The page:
After part 1 of this series we know that long two point shots are ineffective and the most effective shots in NBA are at the rim and outside 3pt line, so let’s follow it up with another question:
what’s the potential gain from that not-so-hard-to-discover knowledge?
Thanks to http://hoopdata.com/shotstats.aspx I compiled a list for all teams in the last 5 seasons with their shots selection and thanks to http://www.basketball-reference.com I added some columns with respective team’s offensive statistics. You can find it at the end of this post but let’s jump right into conclusions:
Correlation Coefficient between “how often teams take good shots” [measured by adding all shots at the rim and outside 3pt line and dividing it by all shots taken by respective team] and
it’s Effective Field Goal Percentage is 0,51 while it’s Offensive Rating is 0,361. It means that 25% of team’s eFG% and 13% of team’s Offensive efficiency can be explained by shots selection alone!
If you are not impressed let me rephrase that, when you compare teams that are above and below average in terms of percentage of shots taken at the rim and outside 3pt line, you will get results like this:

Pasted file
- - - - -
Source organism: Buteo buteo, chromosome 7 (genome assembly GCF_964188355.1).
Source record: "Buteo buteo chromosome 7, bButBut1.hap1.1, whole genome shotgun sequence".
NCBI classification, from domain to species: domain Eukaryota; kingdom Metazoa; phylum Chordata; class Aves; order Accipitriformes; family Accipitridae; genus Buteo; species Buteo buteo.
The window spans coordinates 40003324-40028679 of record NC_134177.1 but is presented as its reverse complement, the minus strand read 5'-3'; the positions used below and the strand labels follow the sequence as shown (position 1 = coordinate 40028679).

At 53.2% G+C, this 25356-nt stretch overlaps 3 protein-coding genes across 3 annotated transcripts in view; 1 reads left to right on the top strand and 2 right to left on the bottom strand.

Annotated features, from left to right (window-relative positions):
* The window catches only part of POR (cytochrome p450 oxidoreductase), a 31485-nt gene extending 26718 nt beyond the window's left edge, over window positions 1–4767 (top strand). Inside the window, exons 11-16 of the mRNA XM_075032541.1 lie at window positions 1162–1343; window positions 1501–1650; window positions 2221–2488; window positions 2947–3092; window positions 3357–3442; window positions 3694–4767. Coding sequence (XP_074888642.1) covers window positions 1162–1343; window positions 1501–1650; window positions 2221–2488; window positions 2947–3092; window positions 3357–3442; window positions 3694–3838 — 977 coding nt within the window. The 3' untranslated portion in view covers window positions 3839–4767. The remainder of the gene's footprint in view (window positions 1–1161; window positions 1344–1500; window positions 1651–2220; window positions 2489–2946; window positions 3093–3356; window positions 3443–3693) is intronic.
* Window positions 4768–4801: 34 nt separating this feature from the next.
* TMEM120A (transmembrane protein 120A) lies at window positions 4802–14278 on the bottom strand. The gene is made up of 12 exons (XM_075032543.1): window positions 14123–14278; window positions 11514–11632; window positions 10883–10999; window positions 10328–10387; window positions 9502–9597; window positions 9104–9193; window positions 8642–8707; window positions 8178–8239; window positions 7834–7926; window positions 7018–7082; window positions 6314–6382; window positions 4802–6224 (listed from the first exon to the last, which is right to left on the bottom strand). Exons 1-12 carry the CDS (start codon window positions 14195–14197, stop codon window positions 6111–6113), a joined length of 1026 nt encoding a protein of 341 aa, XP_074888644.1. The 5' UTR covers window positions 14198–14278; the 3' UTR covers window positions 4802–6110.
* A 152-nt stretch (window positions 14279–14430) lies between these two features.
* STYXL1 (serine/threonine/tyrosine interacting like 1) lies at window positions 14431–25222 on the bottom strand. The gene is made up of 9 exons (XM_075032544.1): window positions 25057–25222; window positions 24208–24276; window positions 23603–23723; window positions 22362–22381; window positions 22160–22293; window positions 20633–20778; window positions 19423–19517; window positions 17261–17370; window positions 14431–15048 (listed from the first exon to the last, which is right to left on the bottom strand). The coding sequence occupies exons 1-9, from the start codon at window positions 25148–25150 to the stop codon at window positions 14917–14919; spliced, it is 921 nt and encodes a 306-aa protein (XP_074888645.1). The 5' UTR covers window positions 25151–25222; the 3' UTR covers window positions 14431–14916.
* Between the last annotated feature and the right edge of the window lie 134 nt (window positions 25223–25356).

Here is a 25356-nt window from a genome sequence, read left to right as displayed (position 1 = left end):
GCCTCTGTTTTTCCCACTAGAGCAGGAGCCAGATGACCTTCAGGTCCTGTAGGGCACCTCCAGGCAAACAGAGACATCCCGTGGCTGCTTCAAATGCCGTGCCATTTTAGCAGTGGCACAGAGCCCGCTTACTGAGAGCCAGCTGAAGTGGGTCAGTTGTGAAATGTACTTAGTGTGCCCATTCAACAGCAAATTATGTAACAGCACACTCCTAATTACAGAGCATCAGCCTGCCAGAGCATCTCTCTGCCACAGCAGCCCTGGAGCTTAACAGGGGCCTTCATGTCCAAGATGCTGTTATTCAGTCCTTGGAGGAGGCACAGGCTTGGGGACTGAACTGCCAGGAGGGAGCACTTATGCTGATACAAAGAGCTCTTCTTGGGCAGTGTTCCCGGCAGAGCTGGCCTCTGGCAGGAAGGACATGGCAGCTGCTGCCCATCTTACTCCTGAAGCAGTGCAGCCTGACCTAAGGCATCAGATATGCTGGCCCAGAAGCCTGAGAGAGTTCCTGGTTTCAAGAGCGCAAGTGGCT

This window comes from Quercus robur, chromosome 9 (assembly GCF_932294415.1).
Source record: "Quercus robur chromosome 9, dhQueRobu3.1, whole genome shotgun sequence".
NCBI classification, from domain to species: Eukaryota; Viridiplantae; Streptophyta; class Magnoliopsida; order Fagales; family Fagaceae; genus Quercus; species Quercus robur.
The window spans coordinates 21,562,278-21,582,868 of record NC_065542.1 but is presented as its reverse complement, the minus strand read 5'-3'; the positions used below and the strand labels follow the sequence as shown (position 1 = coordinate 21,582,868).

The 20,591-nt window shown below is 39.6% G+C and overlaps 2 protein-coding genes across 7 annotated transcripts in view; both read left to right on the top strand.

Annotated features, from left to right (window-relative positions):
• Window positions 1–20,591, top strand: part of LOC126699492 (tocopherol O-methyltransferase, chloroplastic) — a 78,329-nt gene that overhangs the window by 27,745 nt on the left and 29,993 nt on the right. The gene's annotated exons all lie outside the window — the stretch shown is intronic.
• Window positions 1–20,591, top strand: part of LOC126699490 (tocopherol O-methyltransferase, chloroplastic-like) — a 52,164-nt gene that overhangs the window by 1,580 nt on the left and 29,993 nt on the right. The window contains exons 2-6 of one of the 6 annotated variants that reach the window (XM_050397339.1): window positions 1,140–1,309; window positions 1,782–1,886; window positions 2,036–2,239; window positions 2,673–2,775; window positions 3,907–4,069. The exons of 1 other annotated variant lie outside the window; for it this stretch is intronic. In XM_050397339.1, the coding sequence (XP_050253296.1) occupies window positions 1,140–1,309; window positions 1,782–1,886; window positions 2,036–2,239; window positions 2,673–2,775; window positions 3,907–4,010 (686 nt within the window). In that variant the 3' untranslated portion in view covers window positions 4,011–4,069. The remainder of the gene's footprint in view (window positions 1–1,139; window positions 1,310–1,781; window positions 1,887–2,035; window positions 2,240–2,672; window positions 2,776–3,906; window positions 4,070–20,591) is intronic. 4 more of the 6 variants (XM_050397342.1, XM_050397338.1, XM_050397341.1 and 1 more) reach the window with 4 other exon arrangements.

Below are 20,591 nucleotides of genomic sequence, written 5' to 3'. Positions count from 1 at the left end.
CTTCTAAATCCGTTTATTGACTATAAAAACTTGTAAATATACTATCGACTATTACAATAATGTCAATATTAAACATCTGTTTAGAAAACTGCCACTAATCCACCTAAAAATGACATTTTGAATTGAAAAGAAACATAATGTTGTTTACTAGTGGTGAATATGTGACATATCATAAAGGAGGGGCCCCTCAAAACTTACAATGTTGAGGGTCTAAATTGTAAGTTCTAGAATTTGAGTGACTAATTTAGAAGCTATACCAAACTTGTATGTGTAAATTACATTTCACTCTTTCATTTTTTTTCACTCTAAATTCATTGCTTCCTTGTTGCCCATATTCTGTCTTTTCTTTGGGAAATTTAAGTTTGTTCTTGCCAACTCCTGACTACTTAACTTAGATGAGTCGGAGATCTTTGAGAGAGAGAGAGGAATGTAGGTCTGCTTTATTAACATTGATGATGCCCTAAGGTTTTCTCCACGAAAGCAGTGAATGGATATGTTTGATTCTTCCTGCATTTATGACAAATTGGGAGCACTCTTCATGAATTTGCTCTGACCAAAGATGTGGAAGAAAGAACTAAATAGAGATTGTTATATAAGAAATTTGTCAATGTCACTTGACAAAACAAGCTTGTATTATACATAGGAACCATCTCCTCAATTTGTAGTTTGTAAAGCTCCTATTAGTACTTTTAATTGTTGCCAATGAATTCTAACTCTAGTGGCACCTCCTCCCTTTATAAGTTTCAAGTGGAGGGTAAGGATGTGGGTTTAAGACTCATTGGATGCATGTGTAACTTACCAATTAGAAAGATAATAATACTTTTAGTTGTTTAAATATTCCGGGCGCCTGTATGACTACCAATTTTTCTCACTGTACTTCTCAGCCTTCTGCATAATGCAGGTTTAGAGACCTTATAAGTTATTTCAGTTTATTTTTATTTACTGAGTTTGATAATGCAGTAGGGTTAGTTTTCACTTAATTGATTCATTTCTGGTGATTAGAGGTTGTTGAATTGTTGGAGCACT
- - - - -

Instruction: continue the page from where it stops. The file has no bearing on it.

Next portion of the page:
That’s a difference like between teams around Top10 and Top20 in the league!
In those 5 seasons there were only 4 teams which were above average each year: Phoenix Suns, NY Knicks, Houston Rockets and Denver Nuggets and only once among them offense was worse than Top17 [those Knicks who attempted a lot of threes but couldn’t make them] while they were fixtures near the top.
So I’ll ask again: WHY DO TEAMS ATTEMPT MORE LONG TWOS THAN THREES!?!
Is it simply a case of smart defense? Because we know that long two is the worst possible shot in basketball, we know that teams who avoid them are better offensively and those who take them in bunches are worse offensively…. and yet there are plenty of those shots…